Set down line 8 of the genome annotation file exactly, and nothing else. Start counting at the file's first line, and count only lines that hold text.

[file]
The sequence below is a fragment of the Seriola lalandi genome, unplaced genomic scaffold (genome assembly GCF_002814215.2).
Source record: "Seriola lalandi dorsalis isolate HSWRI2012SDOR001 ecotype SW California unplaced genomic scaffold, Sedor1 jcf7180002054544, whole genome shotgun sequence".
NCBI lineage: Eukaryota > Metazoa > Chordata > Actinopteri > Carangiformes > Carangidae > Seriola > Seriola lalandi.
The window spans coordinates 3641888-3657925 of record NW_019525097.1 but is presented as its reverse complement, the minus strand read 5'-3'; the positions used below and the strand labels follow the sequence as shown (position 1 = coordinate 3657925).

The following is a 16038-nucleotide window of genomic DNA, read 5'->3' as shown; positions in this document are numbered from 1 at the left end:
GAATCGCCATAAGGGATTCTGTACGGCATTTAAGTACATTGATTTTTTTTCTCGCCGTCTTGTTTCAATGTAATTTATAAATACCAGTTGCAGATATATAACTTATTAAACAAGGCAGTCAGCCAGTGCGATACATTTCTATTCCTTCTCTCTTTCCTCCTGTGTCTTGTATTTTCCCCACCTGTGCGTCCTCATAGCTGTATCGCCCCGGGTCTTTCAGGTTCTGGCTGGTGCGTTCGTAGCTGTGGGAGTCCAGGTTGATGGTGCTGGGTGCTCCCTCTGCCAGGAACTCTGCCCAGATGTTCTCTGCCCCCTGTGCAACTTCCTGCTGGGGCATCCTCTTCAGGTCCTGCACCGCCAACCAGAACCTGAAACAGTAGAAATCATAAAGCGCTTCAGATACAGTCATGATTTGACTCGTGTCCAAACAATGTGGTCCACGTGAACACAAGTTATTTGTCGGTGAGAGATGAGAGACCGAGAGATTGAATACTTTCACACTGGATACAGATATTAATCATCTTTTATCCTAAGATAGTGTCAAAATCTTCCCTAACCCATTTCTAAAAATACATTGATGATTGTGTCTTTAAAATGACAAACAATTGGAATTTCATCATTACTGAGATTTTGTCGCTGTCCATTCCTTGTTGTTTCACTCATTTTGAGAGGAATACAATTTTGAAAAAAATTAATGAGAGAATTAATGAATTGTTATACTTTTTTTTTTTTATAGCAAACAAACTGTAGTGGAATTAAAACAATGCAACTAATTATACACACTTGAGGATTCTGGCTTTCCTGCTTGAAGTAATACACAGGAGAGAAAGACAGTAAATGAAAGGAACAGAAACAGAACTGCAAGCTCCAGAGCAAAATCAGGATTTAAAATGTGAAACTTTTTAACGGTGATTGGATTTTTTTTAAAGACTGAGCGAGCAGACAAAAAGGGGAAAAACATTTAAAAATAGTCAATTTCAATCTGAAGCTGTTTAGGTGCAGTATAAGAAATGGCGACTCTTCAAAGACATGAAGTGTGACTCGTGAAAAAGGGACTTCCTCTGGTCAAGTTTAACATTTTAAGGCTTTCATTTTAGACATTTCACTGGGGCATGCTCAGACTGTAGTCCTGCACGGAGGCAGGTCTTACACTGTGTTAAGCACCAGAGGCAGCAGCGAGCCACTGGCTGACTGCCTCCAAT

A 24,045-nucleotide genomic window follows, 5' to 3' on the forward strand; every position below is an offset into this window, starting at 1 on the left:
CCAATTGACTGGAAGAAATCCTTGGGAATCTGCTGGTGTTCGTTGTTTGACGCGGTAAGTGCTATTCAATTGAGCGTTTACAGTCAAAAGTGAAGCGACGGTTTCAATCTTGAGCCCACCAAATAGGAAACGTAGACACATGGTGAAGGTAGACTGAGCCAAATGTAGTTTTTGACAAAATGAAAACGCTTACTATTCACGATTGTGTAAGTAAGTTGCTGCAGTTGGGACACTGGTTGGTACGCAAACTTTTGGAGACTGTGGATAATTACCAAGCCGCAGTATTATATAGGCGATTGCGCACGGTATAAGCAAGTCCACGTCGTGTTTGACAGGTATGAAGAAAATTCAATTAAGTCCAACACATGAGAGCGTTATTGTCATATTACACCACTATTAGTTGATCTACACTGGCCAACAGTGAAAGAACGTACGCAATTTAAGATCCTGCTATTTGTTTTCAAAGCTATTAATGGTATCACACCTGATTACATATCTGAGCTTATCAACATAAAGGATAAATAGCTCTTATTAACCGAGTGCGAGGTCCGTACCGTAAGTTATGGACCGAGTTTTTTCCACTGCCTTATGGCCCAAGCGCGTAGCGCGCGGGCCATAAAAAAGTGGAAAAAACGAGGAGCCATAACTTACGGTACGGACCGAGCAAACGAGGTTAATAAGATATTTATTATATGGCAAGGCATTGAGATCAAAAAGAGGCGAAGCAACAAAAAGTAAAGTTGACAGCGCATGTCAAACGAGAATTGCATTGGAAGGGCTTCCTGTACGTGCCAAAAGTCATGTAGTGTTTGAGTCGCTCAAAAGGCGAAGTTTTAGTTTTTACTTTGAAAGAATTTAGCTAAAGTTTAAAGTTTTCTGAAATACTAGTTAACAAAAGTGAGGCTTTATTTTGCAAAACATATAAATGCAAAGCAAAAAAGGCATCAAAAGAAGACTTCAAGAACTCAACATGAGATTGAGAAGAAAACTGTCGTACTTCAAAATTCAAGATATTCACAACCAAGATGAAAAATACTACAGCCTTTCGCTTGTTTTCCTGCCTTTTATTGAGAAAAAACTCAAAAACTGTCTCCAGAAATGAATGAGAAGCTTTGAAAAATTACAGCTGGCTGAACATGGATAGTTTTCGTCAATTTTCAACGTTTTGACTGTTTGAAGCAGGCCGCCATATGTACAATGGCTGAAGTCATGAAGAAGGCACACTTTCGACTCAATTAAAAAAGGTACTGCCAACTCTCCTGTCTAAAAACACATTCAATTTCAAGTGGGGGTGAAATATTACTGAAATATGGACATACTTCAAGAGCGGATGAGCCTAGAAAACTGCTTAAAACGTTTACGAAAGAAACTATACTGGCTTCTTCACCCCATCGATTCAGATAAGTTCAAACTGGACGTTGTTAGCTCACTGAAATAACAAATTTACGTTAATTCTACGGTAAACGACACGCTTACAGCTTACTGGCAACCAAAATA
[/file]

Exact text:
CCAATTGACTGGAAGAAATCCTTGGGAATCTGCTGGTGTTCGTTGTTTGACGCGGTAAGTGCTATTCAATTGAGCGTTTACAGTCAAAAGTGAAGCGACGGTTTCAATCTTGAGCCCACCAAATAGGAAACGTAGACACATGGTGAAGGTAGACTGAGCCAAATGTAGTTTTTGACAAAATGAAAACGCTTACTATTCACGATTGTGTAAGTAAGTTGCTGCAGTTGGGACACTGGTTGGTACGCAAACTTTTGGAGACTGTGGATAATTACCAAGCCGCAGTATTATATAGGCGATTGCGCACGGTATAAGCAAGTCCACGTCGTGTTTGACAGGTATGAAGAAAATTCAATTAAGTCCAACACATGAGAGCGTTATTGTCATATTACACCACTATTAGTTGATCTACACTGGCCAACAGTGAAAGAACGTACGCAATTTAAGATCCTGCTATTTGTTTTCAAAGCTATTAATGGTATCACACCTGATTACATATCTGAGCTTATCAACATAAAGGATAAATAGCTCTTATTAACCGAGTGCGAGGTCCGTACCGTAAGTTATGGACCGAGTTTTTTCCACTGCCTTATGGCCCAAGCGCGTAGCGCGCGGGCCATAAAAAAGTGGAAAAAACGAGGAGCCATAACTTACGGTACGGACCGAGCAAACGAGGTTAATAAGATATTTATTATATGGCAAGGCATTGAGATCAAAAAGAGGCGAAGCAACAAAAAGTAAAGTTGACAGCGCATGTCAAACGAGAATTGCATTGGAAGGGCTTCCTGTACGTGCCAAAAGTCATGTAGTGTTTGAGTCGCTCAAAAGGCGAAGTTTTAGTTTTTACTTTGAAAGAATTTAGCTAAAGTTTAAAGTTTTCTGAAATACTAGTTAACAAAAGTGAGGCTTTATTTTGCAAAACATATAAATGCAAAGCAAAAAAGGCATCAAAAGAAGACTTCAAGAACTCAACATGAGATTGAGAAGAAAACTGTCGTACTTCAAAATTCAAGATATTCACAACCAAGATGAAAAATACTACAGCCTTTCGCTTGTTTTCCTGCCTTTTATTGAGAAAAAACTCAAAAACTGTCTCCAGAAATGAATGAGAAGCTTTGAAAAATTACAGCTGGCTGAACATGGATAGTTTTCGTCAATTTTCAACGTTTTGACTGTTTGAAGCAGGCCGCCATATGTACAATGGCTGAAGTCATGAAGAAGGCACACTTTCGACTCAATTAAAAAAGGTACTGCCAACTCTCCTGTCTAAAAACACATTCAATTTCAAGTGGGGGTGAAATATTACTGAAATATGGACATACTTCAAGAGCGGATGAGCCTAGAAAACTGCTTAAAACGTTTACGAAAGAAACTATACTGGCTTCTTCACCCCATCGATTCAGATAAGTTCAAACTGGACGTTGTTAGCTCACTGAAATAACAAATTTACGTTAATTCTACGGTAAACGACACGCTTACAGCTTACTGGCAACCAAAATA